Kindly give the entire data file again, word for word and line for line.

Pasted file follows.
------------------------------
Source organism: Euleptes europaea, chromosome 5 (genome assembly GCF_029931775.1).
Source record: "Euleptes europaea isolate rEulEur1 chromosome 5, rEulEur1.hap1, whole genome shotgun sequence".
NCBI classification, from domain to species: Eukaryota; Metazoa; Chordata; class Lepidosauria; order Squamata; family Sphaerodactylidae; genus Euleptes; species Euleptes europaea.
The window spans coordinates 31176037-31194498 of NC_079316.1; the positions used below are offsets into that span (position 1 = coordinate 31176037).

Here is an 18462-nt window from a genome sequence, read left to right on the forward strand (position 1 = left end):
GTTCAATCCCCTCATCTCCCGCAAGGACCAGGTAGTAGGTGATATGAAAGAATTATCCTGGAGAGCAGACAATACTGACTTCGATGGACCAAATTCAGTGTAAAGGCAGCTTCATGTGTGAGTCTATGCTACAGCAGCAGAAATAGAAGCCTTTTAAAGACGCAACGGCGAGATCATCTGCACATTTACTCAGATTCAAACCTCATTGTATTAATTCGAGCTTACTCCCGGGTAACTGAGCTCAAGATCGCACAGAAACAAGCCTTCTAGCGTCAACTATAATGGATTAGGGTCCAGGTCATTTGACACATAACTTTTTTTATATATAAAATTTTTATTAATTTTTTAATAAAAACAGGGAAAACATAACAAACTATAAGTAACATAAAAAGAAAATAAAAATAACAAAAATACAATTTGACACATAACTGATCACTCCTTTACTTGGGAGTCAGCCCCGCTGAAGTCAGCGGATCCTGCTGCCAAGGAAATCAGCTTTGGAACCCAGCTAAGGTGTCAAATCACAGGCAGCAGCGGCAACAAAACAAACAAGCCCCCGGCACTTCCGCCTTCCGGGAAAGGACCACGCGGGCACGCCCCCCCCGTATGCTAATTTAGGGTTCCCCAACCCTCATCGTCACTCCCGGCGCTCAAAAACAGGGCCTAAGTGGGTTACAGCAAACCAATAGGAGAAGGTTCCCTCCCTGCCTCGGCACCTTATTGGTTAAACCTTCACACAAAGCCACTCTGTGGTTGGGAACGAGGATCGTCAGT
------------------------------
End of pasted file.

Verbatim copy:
Source organism: Euleptes europaea, chromosome 5 (genome assembly GCF_029931775.1).
Source record: "Euleptes europaea isolate rEulEur1 chromosome 5, rEulEur1.hap1, whole genome shotgun sequence".
NCBI classification, from domain to species: Eukaryota; Metazoa; Chordata; class Lepidosauria; order Squamata; family Sphaerodactylidae; genus Euleptes; species Euleptes europaea.
The window spans coordinates 31176037-31194498 of NC_079316.1; the positions used below are offsets into that span (position 1 = coordinate 31176037).

Here is an 18462-nt window from a genome sequence, read left to right on the forward strand (position 1 = left end):
GTTCAATCCCCTCATCTCCCGCAAGGACCAGGTAGTAGGTGATATGAAAGAATTATCCTGGAGAGCAGACAATACTGACTTCGATGGACCAAATTCAGTGTAAAGGCAGCTTCATGTGTGAGTCTATGCTACAGCAGCAGAAATAGAAGCCTTTTAAAGACGCAACGGCGAGATCATCTGCACATTTACTCAGATTCAAACCTCATTGTATTAATTCGAGCTTACTCCCGGGTAACTGAGCTCAAGATCGCACAGAAACAAGCCTTCTAGCGTCAACTATAATGGATTAGGGTCCAGGTCATTTGACACATAACTTTTTTTATATATAAAATTTTTATTAATTTTTTAATAAAAACAGGGAAAACATAACAAACTATAAGTAACATAAAAAGAAAATAAAAATAACAAAAATACAATTTGACACATAACTGATCACTCCTTTACTTGGGAGTCAGCCCCGCTGAAGTCAGCGGATCCTGCTGCCAAGGAAATCAGCTTTGGAACCCAGCTAAGGTGTCAAATCACAGGCAGCAGCGGCAACAAAACAAACAAGCCCCCGGCACTTCCGCCTTCCGGGAAAGGACCACGCGGGCACGCCCCCCCCGTATGCTAATTTAGGGTTCCCCAACCCTCATCGTCACTCCCGGCGCTCAAAAACAGGGCCTAAGTGGGTTACAGCAAACCAATAGGAGAAGGTTCCCTCCCTGCCTCGGCACCTTATTGGTTAAACCTTCACACAAAGCCACTCTGTGGTTGGGAACGAGGATCGTCAGT